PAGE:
In 1964 I made a speech in the debate on the Repatriation Bill. I spoke about the privileged position enjoyed by the Returned Servicemen's League in being the only organisation in the community with direct access to the Cabinet. I said:

Has the preferential treatment that it has received been of any great advantage to it? I feel that it has not been anywhere near the advantage that the Minister and his predecessors and others have endeavoured to make out. I feel, also, that this concession of having direct access to Cabinet, together with a few CBE's plus a few honeyed words from the Prime Minister (Sir Robert Menzies) and various Ministers for Repatriation, has tended to draw the teeth of the RSL and to turn it into a tame cat organisation.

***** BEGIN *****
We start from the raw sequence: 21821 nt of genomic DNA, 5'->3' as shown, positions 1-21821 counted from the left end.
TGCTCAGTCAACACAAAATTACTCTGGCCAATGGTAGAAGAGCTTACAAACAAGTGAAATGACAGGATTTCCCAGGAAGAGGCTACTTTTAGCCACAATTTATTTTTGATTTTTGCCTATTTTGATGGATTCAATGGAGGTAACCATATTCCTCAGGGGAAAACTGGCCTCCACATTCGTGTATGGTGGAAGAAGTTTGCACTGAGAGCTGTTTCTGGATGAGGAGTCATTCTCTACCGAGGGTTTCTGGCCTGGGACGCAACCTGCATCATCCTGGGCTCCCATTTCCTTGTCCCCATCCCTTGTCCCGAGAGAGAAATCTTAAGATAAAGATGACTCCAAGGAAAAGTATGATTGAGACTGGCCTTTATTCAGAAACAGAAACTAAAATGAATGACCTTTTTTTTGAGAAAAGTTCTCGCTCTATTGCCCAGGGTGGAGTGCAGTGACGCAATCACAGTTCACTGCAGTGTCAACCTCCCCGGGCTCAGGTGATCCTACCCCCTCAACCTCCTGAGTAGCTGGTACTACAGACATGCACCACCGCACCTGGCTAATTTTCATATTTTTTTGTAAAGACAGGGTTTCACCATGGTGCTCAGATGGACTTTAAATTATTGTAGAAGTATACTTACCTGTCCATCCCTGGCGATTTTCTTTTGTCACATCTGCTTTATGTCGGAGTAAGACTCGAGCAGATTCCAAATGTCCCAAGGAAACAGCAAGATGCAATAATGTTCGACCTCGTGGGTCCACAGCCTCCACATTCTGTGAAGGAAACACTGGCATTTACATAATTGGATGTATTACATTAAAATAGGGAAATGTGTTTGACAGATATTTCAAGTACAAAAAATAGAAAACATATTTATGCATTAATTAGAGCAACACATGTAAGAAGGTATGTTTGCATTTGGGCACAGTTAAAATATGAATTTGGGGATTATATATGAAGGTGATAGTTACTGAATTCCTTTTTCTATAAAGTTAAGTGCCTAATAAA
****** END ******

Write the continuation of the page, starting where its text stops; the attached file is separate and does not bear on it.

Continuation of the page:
Those remarks appear at page 812 of Hansard for 1st September 1964. I am pleased to see that the RSL has taken the initiative and has convened a meeting of ex-service organisations to discuss repatriation benefits and their drastic fall in value. If my words of 1964 had even just a little to do with the new approach of the returned servicemen's organisations, then I am grateful that I uttered those words.